By Anton Zhang
Christmas is a time of intentional expressions of our humanity – when friends, family, and communities come together in peace and love.
We ask ourselves: How should I spend my Christmas this year? What presents should I give to my family and friends? Should I decorate my house? How can I show kindness and love to others this Christmas?
Many of our decisions are directed at bringing joy to ourselves and to others.
While these are important decisions, we can be entirely consumed with our expressions of humanity (through love, kindness, community, etc.) without first asking ourselves some far more basic questions. What does it mean to be human? What defines me as a human being? What is the purpose of living?
If you doubt the relevance of these big questions, I assure you that all of us have answers to them whether intentional, assumed, or ingrained in us by our social context. And whatever answers we have will affect the way we view life and the way we behave.
So what has this got to do with Christmas? You may be familiar with the Christmas story of Christ Jesus born to the virgin Mary and her husband Joseph, but perhaps you have not realised that this story makes claims concerning the biggest questions of human life.
Cosmic Implications: The Christmas narrative makes amazing claims about ultimate reality: God exists, He can be known, and He has already made Himself known through Jesus Christ. If these claims are true, then cosmic implications of a grand scale will logically follow.
In the delightful story of baby Jesus we're really talking about the most powerful, perfectly good, and inconceivably great being coming down to earth as a man to interact with mankind on an intimate level.
Christ came for a purpose, which was to redeem mankind from the effects of their rebellion against Himself, which the Bible calls sin. His substitutionary sacrifice on the cross in the place of mankind brought peace and reconciliation between God and man. Christ's sacrifice on the cross followed by His bodily resurrection marked the defeat of sin and death (the ultimate effect of sin), a status which is yet to be fully realised.
Personal Implications: What we believe about God shapes everything else that we believe to be true and the way we act.
For example, our beliefs concerning God dictate our perceptions of truth, morality, and purpose. Our perceptions of truth, morality, and purpose shape our values and priorities, which then ultimately influences our behaviour.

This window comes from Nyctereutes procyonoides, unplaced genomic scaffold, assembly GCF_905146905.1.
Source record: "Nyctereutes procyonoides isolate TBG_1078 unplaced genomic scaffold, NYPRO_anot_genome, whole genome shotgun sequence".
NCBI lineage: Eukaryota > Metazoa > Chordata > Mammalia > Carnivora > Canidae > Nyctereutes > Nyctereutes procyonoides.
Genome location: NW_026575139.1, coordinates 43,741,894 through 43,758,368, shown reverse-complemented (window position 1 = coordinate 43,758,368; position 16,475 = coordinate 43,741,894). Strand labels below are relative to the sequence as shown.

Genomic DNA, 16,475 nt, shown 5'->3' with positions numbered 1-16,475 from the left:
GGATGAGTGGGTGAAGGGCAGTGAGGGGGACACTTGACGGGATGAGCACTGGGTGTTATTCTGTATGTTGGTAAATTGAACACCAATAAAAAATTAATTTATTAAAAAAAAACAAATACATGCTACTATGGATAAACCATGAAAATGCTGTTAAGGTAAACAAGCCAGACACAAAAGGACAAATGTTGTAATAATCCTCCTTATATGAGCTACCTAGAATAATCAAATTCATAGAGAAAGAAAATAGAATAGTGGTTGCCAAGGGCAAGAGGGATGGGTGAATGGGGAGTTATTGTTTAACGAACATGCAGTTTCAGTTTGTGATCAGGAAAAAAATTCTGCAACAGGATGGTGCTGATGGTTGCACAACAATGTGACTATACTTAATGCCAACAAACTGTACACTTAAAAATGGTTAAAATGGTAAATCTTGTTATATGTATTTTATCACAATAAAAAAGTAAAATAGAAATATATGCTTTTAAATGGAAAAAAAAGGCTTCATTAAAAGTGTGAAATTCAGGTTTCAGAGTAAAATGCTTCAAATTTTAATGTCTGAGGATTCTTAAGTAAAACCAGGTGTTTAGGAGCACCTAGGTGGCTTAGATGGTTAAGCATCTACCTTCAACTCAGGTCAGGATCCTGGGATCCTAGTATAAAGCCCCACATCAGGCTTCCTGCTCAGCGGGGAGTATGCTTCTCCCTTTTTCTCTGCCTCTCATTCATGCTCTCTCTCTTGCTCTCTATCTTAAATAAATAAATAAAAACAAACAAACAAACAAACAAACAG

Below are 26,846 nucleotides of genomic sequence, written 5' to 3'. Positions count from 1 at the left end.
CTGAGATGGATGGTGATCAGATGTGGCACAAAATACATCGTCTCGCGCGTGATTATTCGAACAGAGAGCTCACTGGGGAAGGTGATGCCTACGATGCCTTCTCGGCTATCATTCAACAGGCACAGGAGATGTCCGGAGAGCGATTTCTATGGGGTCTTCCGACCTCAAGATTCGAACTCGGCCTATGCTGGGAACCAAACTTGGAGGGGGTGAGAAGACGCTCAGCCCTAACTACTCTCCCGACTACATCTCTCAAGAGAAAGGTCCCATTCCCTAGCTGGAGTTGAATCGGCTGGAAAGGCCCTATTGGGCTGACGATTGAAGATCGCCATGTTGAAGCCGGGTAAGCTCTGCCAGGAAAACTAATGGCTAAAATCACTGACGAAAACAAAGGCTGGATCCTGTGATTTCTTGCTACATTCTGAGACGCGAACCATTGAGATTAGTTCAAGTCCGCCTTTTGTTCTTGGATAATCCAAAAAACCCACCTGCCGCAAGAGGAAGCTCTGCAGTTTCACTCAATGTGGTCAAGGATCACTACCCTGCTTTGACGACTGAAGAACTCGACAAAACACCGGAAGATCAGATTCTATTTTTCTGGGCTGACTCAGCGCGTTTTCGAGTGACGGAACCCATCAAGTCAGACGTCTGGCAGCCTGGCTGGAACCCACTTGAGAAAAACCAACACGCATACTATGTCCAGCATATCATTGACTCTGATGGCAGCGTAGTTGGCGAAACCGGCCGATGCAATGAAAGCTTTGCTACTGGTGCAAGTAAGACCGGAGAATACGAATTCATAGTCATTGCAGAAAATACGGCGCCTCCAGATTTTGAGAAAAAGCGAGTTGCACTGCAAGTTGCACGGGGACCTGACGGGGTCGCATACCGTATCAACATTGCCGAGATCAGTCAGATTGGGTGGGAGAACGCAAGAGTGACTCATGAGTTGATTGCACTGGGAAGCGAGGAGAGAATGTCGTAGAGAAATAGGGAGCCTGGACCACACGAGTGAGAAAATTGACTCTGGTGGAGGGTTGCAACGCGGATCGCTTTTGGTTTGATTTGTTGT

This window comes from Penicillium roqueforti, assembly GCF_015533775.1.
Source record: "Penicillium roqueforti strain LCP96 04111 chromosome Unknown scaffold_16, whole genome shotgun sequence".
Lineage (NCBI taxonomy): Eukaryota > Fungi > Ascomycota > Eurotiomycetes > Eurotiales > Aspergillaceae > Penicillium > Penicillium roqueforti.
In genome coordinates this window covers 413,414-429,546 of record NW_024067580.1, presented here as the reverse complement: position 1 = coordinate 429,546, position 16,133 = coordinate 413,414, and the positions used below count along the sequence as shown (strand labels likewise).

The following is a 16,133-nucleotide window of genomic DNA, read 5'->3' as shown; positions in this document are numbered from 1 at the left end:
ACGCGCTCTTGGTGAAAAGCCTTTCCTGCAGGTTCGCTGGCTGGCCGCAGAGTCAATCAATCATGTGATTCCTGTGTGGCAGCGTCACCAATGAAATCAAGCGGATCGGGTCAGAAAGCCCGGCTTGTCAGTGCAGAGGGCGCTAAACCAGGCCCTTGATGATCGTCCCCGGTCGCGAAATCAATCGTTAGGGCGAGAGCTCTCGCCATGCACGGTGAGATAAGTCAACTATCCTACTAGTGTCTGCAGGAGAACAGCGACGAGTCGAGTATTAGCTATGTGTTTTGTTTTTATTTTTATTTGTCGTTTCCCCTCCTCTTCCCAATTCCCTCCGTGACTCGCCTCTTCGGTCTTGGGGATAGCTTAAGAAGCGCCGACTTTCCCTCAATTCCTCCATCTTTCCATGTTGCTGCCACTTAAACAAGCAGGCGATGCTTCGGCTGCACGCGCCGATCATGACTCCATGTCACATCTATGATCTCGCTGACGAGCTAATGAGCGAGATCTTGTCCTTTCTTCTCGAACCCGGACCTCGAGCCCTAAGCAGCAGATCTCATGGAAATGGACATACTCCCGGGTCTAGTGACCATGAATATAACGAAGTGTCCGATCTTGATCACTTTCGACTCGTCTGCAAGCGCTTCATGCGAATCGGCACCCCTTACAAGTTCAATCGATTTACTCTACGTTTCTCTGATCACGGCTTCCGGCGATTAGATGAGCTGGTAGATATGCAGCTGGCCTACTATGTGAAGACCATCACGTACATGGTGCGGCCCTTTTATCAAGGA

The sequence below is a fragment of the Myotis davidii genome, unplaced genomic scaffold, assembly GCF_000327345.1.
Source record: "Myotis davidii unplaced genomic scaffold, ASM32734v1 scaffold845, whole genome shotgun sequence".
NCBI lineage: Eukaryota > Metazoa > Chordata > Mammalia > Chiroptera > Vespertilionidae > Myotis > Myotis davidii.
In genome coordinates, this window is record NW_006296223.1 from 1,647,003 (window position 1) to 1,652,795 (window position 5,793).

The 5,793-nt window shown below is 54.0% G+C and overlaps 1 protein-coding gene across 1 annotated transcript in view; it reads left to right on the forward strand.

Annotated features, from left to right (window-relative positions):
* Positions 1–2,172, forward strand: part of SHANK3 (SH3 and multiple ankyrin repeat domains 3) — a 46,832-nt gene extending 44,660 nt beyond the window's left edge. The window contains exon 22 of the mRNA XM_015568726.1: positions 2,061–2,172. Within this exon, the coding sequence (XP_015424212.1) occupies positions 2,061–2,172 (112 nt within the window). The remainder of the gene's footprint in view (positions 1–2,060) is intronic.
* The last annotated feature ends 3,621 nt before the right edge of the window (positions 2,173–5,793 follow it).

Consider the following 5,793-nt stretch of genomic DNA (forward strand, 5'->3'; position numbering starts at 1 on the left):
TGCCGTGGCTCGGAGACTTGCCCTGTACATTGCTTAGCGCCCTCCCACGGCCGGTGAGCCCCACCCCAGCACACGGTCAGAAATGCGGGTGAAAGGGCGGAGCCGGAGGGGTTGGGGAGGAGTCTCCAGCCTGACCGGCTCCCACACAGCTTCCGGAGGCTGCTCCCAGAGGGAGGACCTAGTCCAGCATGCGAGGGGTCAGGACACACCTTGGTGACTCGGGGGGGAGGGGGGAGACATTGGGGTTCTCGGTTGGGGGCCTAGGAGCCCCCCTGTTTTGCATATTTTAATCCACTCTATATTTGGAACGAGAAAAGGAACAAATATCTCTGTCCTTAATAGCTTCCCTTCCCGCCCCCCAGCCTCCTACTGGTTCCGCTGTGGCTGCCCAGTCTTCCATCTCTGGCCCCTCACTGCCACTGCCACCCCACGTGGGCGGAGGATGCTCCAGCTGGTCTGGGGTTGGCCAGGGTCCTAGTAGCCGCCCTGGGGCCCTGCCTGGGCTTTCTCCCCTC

The Christmas story tells us who we are as human beings. Right and wrong, good and evil exist objectively (beyond mere personal or social preference) and humanity has failed and continues to fail to uphold what is right. We were made in the image of the perfectly good God and chose to reject Him. We are creatures who require saving, and so a Saviour was born to rescue us – Jesus Christ.
In union with Jesus by faith, we are loved, forgiven, accepted, and freed. He takes our penalty and guilt, we are made right in His sight and we enjoy everlasting life with God. This is how we perceive ourselves as Christians and forms an element of our worldview. (Perhaps more accurately, it's the way God perceives His children which is independent of our own feelings and perceptions). Inevitably, our perceptions of who we are, our identities, affect our attitudes and our everyday decisions and actions.
Ask the Important Questions
As Christmas approaches with all its lights and attractions remember that the story of the birth of Jesus is not just a story because it makes claims concerning ultimate reality. In doing so, implications emerge that range from the cosmic level to the personal level of everyday life.
Perhaps a good Christmas present to receive would be the ability to ask the right questions about Christmas– the most important questions.
Is Christmas a celebration of a truth that holds infinite importance, or is the birth of Jesus of no importance at all? •